As a magazine that focuses on school issues, our staff often finds it necessary to reach out to the administration of Palo Alto High School and the Palo Alto Unified School District to attain information, often in a hurry. However, over the past year, we have found that administrators evade, postpone or do not answer our questions.

Many times, our staff members have sent emails to administrators, only to receive a reply from an assistant or no reply at all, while previous administrators went out of their way to speak to students.

This experience is not only limited to Verde Magazine staffers. Student journalists from The Paly Voice and The Campanile and other Paly publications have also had difficulty reaching the administration for their reporting.


However, over the past year, we have found that administrators evade, postpone or do not answer our questions.


“We would have a lot of trouble contacting certain administrators and we would have to chase them down for a bit,” former Editor-in-Chief Ethan Nissim said. “It would take a really long time and we would often end up having a bunch of people sit down with them at once wherever we could get them and just doing three to four interviews right then.”

The difficulty faced by journalists in interviewing administrators is also exemplified by our attempts to contact the administration regarding this editorial. We emailed Principal Adam Paulson and each of the assistant principals asking for interviews.

While three of the assistant principals did not respond, Assistant Principal Berkson and Paulson both replied the same day. Berkson was unavailable and Paulson asked us to schedule the interview with his assistant, stating “I will make time for you.” However, his assistant was out of the office. Verde then wrote to Paulson again, asking to schedule the interview directly with him.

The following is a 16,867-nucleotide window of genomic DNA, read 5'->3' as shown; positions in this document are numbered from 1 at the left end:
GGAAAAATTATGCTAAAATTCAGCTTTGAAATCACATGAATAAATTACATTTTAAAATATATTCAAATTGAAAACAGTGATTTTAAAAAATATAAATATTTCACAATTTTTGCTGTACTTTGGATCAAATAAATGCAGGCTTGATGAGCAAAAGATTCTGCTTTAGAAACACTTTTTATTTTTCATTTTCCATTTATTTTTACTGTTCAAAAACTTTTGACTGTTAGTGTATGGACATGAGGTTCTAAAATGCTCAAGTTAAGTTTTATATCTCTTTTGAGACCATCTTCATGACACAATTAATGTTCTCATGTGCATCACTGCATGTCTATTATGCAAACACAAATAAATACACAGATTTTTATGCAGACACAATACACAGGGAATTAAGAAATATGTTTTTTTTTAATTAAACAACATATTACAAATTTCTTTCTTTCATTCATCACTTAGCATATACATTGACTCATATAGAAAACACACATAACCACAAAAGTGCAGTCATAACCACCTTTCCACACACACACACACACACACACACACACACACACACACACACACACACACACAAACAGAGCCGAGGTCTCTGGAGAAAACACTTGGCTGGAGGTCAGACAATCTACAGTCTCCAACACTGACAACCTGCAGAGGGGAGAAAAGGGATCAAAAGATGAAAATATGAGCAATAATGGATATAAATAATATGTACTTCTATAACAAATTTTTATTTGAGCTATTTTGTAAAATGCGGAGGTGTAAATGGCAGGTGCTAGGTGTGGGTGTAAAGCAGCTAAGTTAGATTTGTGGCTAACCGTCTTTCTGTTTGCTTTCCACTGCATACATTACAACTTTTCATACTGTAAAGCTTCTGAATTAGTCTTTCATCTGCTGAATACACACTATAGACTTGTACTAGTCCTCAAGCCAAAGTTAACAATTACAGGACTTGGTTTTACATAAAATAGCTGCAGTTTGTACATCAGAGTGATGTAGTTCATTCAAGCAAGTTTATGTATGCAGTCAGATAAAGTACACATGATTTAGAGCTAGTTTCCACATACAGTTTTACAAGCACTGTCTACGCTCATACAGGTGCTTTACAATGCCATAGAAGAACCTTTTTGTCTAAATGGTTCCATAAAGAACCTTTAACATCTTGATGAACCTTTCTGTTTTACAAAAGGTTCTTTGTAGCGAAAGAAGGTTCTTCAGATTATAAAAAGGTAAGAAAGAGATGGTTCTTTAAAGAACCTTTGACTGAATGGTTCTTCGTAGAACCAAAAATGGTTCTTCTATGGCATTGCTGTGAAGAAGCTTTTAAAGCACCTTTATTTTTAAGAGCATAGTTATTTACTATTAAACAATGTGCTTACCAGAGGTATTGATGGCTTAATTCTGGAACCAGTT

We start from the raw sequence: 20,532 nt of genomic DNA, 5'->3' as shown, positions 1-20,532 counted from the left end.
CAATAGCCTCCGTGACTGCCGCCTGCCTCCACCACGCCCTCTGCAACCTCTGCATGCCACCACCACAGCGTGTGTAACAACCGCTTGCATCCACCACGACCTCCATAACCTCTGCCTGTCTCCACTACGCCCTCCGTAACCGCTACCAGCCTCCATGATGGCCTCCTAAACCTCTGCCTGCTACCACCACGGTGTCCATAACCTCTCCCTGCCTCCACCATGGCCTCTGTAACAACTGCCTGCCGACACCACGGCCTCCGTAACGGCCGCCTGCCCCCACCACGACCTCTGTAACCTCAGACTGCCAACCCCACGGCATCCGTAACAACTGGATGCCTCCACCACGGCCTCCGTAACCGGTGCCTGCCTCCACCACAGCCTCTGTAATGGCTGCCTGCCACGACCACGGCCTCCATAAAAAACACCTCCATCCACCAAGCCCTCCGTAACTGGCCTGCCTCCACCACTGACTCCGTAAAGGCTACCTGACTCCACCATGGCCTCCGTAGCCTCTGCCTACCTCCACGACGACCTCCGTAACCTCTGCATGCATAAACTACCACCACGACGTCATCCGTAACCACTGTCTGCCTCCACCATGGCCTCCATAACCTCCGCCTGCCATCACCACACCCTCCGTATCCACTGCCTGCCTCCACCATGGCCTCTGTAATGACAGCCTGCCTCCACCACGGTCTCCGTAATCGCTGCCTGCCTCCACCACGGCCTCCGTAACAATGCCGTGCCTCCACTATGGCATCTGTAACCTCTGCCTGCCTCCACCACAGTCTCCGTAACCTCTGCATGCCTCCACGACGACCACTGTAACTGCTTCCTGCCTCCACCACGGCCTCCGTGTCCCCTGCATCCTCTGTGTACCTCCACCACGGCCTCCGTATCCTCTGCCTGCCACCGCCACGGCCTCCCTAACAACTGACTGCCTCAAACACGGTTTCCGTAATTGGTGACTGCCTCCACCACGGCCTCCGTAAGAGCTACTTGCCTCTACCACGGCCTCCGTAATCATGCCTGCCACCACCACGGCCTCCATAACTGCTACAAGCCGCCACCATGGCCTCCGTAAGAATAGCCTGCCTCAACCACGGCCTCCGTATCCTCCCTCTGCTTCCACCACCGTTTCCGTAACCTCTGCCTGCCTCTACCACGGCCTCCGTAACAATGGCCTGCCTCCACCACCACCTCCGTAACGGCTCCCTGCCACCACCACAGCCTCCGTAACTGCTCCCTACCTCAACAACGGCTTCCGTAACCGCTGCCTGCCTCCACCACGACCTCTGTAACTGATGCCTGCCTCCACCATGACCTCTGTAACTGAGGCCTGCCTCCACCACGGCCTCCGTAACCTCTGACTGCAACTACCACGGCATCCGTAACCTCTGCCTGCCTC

Six days later at the end of our production cycle, we had received no response from either Paulson or his assistant.

Another issue student journalists have faced is the 24-hour policy which was enacted first semester. Many staff members have been told that administrators will not respond to their emails within 24 hours of receiving them. When it comes to breaking news stories, this policy delays our publication and prevents us from doing our jobs.

When emails do receive replies, administrators usually ask for our questions in advance. Although it may not be immediately evident, this policy can also have a detrimental effect.

If we have to stick to only the questions we have prepared, we lose the opportunity to ask follow-up questions or follow a lead we had not previously known about. Sending the questions in advance also allows administrators to prepare answers ahead of time. This policy also does not establish an explicit climate of trust and transparency.

We have also noticed that administrators are more likely to accept interviews about topics not directly related to themselves or that are not controversial.

However, they are less likely to respond when the story regards a controversial subject that may not paint the administration in the most positive light.

We recognize that, in such a large high school, it can be difficult for administrators to find the time to participate in interviews. We commend the administrators for providing robust interviews when they do make time for them.

For example, recently, Paulson gave us a lengthy interview for stories regarding changes to the bell schedule and the hiring of new administrators. Berkson is also generally prompt to reply to journalists’ emails. The administration has also become more accommodating throughout the year but serious problems still linger.

As student journalists, we try to adhere to the National Student Press Association’s Code of Ethics for High School Journalists, the seven principles of which are listed on the Verde Magazine Website. Three of those are “Be Honest,” “Be Fair” and “Be Accountable.” To succeed in all of these endeavors, the ability to speak openly with administrators is vital. We attempt to get opinions from all sides of issues and facts from those who are directly involved in the topics we report on. An inaccessible administration prevents us from successfully doing this.


We attempt to get opinions from all sides of issues and facts from those who are directly involved in the topics we report on. An inaccessible administration prevents us from successfully doing this.


Therefore, we ask that administrators reconsider their attitudes regarding student journalists. We believe we all have the same goals to keep the student body informed, and we must work together to provide students and the community with the highest quality information possible.